Inflatable Sky Cruiser Could Be The Next Explorer of Venus’ Atmosphere
By Lenny Pierce on March 4, 2014
Earth’s sister is totally hot. Sister planet, that is, and when we say “hot,” we’re talking about an average temperature of 864 degrees Fahrenheit. This, along with a crazy-thick atmosphere, has made exploration of Venus pretty difficult thus far. A new design for a robotic airship, however, could facilitate longer and more detailed observations of Venus than ever before.
The aerospace firms Northrop Grumman and L’Garde are working on a new glider-like design called the Venus Atmospheric Maneuverable Platform, or VAMP, which could cruise through the Venus atmosphere carrying up to a 440 lb. payload in scientific instruments.
Putting VAMP into orbit around Venus would go something like this: A carrier spacecraft would deliver the deflated VAMP to Venus, deploy the VAMP, and let it inflate with a buoyant gas such as hydrogen, fully stretching out its 151 ft wing span. Once VAMP is fully-floatable, it would detach from the carrier and begin its gentle drift into the Venus atmosphere. VAMP would then cruise the skies of Venus at about 34-43 miles above the surface. Propellers would help it get to the higher range of this spectrum during the day, and down to the lower end at night.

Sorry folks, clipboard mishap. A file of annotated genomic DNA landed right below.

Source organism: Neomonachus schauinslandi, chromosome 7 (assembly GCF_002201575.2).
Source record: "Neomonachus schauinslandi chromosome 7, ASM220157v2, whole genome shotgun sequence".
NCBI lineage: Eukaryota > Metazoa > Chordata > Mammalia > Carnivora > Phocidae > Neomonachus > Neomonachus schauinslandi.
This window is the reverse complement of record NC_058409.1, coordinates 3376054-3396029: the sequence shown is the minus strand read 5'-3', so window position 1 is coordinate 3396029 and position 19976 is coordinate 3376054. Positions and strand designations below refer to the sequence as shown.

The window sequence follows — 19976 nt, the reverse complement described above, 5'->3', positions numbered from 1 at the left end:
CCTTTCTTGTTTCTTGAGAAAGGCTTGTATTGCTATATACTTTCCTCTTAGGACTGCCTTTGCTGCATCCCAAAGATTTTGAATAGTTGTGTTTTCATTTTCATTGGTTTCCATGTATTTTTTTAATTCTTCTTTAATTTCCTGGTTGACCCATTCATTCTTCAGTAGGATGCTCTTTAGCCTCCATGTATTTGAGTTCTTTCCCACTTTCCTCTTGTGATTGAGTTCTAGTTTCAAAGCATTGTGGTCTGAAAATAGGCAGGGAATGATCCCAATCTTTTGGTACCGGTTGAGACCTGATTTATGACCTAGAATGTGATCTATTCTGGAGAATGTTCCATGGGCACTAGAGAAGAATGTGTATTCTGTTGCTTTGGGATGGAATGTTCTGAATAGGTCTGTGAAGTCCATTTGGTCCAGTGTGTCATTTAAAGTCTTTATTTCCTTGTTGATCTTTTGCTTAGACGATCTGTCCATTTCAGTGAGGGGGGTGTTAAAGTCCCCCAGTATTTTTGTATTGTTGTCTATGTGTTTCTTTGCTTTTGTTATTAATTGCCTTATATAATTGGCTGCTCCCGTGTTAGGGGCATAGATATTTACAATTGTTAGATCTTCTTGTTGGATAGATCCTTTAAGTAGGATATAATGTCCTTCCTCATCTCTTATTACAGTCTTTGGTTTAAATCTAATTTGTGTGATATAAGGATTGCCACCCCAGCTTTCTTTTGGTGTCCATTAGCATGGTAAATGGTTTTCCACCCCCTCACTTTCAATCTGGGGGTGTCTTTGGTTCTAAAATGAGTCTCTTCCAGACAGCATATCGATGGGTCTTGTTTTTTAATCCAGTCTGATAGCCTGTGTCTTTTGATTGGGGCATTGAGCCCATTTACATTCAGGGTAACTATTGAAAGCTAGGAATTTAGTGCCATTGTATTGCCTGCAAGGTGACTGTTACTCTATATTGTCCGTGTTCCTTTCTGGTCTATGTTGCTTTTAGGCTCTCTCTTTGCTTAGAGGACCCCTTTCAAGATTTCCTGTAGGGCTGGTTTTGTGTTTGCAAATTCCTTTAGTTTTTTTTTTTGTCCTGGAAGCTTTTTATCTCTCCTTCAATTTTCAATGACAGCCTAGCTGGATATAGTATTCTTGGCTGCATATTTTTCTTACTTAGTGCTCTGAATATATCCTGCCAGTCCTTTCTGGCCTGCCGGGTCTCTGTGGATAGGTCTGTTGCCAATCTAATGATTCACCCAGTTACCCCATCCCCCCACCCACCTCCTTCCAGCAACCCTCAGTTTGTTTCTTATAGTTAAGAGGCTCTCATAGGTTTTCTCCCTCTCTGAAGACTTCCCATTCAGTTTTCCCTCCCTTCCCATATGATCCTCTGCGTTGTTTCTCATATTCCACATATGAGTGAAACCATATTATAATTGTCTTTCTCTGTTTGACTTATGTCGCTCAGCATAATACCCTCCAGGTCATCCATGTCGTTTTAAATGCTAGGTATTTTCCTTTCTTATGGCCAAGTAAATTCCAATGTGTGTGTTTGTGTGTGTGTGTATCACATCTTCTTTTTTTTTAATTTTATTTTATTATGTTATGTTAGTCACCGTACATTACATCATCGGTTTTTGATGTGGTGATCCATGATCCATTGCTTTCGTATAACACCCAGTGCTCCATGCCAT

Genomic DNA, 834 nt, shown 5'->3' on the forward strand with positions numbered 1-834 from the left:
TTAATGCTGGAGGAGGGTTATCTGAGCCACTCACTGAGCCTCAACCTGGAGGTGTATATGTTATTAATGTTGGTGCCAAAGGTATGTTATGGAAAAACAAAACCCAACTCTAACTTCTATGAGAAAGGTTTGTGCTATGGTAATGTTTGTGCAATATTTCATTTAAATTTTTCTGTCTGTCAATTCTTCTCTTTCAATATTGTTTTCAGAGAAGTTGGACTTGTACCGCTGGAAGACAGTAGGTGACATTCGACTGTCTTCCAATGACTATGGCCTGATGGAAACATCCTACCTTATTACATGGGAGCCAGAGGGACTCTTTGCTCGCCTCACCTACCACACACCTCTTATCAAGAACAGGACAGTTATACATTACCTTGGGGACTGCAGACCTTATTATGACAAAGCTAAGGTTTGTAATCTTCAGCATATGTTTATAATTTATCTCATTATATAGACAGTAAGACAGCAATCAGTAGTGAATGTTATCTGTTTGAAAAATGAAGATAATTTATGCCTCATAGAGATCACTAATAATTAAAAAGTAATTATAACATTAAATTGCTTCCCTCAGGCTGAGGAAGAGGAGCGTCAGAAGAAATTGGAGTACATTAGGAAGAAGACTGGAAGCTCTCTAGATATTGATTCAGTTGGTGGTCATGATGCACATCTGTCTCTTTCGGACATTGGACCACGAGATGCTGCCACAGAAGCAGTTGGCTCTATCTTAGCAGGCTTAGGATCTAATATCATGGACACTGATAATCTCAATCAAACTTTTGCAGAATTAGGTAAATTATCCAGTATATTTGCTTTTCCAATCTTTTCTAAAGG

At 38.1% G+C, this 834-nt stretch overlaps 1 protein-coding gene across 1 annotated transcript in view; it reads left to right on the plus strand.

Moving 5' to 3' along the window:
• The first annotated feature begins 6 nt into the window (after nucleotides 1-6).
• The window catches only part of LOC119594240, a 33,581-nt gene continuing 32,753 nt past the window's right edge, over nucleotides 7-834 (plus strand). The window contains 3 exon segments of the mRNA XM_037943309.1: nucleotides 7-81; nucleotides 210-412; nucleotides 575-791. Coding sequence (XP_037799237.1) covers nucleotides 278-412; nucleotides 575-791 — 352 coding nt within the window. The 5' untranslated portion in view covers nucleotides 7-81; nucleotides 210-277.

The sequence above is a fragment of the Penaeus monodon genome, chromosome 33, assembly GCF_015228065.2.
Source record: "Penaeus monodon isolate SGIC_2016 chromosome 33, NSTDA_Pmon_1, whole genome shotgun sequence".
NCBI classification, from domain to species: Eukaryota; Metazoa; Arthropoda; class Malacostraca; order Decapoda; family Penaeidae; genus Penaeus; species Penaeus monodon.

In addition to scorching surface temps, Venus also has some pretty blustery atmospheric conditions which could actually help VAMP carry out its reconnaissance. The Venus wind is strong and consistent enough to sail VAMP around the planet just about every six days. But this joyride can’t last forever. By the end of a year, VAMP would lose enough of its life-gas to continue its orbit.
Venus’ atmosphere is so dense and laden with CO2 that it creates a greenhouse effect, heating it to higher temperatures than Mercury, even though Mercury is actually closer to the sun. (ESA/MPS/DLR/IDA)
Scientists hope a VAMP mission could unveil even more secrets about Venus’ history. Billions of years ago the planet could have supported life and now its too hot to even support one of our rovers. Researchers would love to know more about how that metamorphosis took place. VAMP’s design could be applied to other planets as well. The concept behind VAMP could make for an easier way to drop rovers off on the friendlier terrestrial surfaces of Mars and/or Saturn’s moon Titan.